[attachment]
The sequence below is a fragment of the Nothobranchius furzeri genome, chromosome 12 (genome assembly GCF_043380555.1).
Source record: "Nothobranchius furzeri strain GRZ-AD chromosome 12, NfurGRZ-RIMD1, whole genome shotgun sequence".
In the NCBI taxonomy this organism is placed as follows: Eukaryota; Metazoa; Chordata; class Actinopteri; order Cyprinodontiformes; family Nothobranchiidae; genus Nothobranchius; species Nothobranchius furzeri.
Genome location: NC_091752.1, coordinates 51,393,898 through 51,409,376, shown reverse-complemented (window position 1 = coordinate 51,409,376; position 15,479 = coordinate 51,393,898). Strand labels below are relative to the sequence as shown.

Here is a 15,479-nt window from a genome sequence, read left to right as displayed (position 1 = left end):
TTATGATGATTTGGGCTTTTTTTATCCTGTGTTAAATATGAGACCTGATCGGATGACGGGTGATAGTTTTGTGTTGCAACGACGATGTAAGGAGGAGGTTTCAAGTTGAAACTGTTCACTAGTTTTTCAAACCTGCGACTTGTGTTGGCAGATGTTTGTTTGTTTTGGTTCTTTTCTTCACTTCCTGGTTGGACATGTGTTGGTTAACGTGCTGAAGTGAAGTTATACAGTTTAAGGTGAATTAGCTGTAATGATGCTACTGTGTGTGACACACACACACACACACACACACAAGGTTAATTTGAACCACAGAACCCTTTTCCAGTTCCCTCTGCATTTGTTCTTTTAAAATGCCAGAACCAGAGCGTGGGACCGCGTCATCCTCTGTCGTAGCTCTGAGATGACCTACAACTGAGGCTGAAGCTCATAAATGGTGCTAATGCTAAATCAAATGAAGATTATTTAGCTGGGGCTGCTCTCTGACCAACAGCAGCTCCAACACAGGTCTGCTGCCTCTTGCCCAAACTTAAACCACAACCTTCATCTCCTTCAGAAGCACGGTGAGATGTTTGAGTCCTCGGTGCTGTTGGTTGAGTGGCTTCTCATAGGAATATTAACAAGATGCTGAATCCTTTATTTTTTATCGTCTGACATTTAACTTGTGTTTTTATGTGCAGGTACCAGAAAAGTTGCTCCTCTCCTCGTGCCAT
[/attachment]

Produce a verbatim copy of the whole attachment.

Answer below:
The sequence below is a fragment of the Nothobranchius furzeri genome, chromosome 12 (genome assembly GCF_043380555.1).
Source record: "Nothobranchius furzeri strain GRZ-AD chromosome 12, NfurGRZ-RIMD1, whole genome shotgun sequence".
In the NCBI taxonomy this organism is placed as follows: Eukaryota; Metazoa; Chordata; class Actinopteri; order Cyprinodontiformes; family Nothobranchiidae; genus Nothobranchius; species Nothobranchius furzeri.
Genome location: NC_091752.1, coordinates 51,393,898 through 51,409,376, shown reverse-complemented (window position 1 = coordinate 51,409,376; position 15,479 = coordinate 51,393,898). Strand labels below are relative to the sequence as shown.

Here is a 15,479-nt window from a genome sequence, read left to right as displayed (position 1 = left end):
TTATGATGATTTGGGCTTTTTTTATCCTGTGTTAAATATGAGACCTGATCGGATGACGGGTGATAGTTTTGTGTTGCAACGACGATGTAAGGAGGAGGTTTCAAGTTGAAACTGTTCACTAGTTTTTCAAACCTGCGACTTGTGTTGGCAGATGTTTGTTTGTTTTGGTTCTTTTCTTCACTTCCTGGTTGGACATGTGTTGGTTAACGTGCTGAAGTGAAGTTATACAGTTTAAGGTGAATTAGCTGTAATGATGCTACTGTGTGTGACACACACACACACACACACACACAAGGTTAATTTGAACCACAGAACCCTTTTCCAGTTCCCTCTGCATTTGTTCTTTTAAAATGCCAGAACCAGAGCGTGGGACCGCGTCATCCTCTGTCGTAGCTCTGAGATGACCTACAACTGAGGCTGAAGCTCATAAATGGTGCTAATGCTAAATCAAATGAAGATTATTTAGCTGGGGCTGCTCTCTGACCAACAGCAGCTCCAACACAGGTCTGCTGCCTCTTGCCCAAACTTAAACCACAACCTTCATCTCCTTCAGAAGCACGGTGAGATGTTTGAGTCCTCGGTGCTGTTGGTTGAGTGGCTTCTCATAGGAATATTAACAAGATGCTGAATCCTTTATTTTTTATCGTCTGACATTTAACTTGTGTTTTTATGTGCAGGTACCAGAAAAGTTGCTCCTCTCCTCGTGCCAT